There was a time when using the term "Mexican" was thought to be impolite. Perhaps that sentiment stems from the Chicano identity movement of the 1960s and '70s, when activists wanted it known that not every suspect wanted by police was Mexican. Not every dark-skinned American with a Spanish surname was Mexican. And what about those of us who were born here? We are American.
Thus began a delicate hat dance of terminology that has grown to ridiculous proportions. Witness L.A. celebrity attorney Mark Geragos comparing Jodi Arias to Casey Anthony on CNN yesterday:
Geragos said Arias, convicted yesterday of killing her lover after sex in Mesa, Ariz., in 2008, had only one thing in common with Anthony: They're both attractive white women whose alleged crimes mesmerized the nation.
Anthony, who was defended into acquittal by her Latino attorney, Jose Baez, after she was accused of murdering her toddler, is indeed white, as far as we can tell.
True, but in this context, Arias is as Latina as they come. You can see it on her face. As a translation of the Mexican saying goes, she has a cactus on her forehead. In other words, her looks give away her heritage.
And then there's that whole hot-blooded stereotype. Don't get us started. Hell hath no fury like a Latina scorned. Arias was convicted for cutting her boyfriend's throat and shooting him after a lovemaking session. (He had been seeing other women and was honest about it, apparently.)
Even without the stereotype -- there are plenty of examples of other kinds of women going Edward Scissorhands on the nearest male genitals -- the story was different in the Phoenix area than it was in the rest of America:
Here was a clear case of a clean-cut Mormon white boy having his life taken by a purported tramp who was clearly different.
Anthony and Arias? One woman got off, so to speak, and another didn't. We're not saying "race" played a part in this. But our boss, who has worked in Arizona, put it this way: If Arias had been acquitted, it would have been Phoenix's O.J. trial, with white riots in the desert.
The point here is that after a few hundred years of living together, America still treats Latinos like a curious specimen, a group apart, a fresh discovery that has yet to settle into a name.
A recent Vanity Fair story about a Manhattan club brawl between a former Hawaiian Tropic Zone venue owner (Adam Hoch) and a group of "European blue bloods" described a member of the latter (Diego Marroquin) as "Mexican-born."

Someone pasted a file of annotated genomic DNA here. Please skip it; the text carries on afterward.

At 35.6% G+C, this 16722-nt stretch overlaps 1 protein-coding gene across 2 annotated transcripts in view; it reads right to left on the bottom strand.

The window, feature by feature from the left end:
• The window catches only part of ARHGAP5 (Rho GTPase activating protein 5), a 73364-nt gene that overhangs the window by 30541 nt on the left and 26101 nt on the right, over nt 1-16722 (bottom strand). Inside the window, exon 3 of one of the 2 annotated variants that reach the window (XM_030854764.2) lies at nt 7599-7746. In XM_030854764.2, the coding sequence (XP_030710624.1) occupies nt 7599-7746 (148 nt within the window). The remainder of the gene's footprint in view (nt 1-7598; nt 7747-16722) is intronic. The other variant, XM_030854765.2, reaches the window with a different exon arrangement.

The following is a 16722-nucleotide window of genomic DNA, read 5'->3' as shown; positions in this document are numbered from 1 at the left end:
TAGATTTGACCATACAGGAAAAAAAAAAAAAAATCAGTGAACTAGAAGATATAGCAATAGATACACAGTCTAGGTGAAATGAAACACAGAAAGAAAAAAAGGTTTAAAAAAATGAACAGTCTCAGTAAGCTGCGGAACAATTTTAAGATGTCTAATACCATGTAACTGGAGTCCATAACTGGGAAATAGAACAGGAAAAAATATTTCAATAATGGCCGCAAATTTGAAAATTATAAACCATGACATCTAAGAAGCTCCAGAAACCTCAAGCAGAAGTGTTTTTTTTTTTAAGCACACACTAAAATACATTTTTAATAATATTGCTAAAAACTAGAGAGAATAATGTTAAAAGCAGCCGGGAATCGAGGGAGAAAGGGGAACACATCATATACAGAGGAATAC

Likewise, the husband of The Real Housewives of Beverly Hills' Kyle Richards, Mauricio Umansky, has been described on the show as being from Mexico City.
Is "Mexican" still such a dirty word, all these decades later, that it dare not sully the good name of native, south-of-the-border rich people? You really can't get any more Mexican than being born in Mexico.
As for Arias? The Latino face should be as ingrained in this country's fabric as the Italian grandmother and the Irish cop. There should be no mistaking.
Look, as far as Geragos goes, we like the guy. He stepped up to defend an acquaintance, a journalist, arrested during the 2011 LAPD raid of Occupy L.A. at City Hall. That's solid.
But he should know better than to be looking at footage of an ever-so-obviously-Latina Latina and call her white. Don't let Arias' blonde phase fool ya.
His observation helped us recall so many instances of people in the heart of Los Angeles who, often well-meaning, mischaracterize their neighbors, from African-Americans to Korean-Americans who have lived side by side with us for decades and still call us Spanish, thinking it's polite.
Polite? Would it be polite to call blacks in South Africa "Dutch"?
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This southwestern land, once a part of Mexico, never ceases to amaze. Learn your history, people. We're not Spanish. White? You think Arizona jurors thought a white girl killed this white man?
Mexican-American, Latino, American! All good.
Y'all should know us by now.